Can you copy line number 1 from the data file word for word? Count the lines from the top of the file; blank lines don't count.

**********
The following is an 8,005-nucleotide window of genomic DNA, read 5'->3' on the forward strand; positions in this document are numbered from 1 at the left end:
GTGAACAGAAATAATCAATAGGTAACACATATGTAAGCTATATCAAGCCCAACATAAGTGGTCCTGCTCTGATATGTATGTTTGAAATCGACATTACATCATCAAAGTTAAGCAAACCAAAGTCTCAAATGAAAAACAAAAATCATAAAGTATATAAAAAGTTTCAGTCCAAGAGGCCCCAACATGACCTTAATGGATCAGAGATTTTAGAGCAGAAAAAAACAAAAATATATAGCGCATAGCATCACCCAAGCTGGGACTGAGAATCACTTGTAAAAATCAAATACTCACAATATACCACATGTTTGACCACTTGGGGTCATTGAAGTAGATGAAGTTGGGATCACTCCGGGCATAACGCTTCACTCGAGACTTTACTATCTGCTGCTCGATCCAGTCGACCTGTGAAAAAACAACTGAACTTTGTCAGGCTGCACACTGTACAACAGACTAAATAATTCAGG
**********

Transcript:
The following is an 8,005-nucleotide window of genomic DNA, read 5'->3' on the forward strand; positions in this document are numbered from 1 at the left end: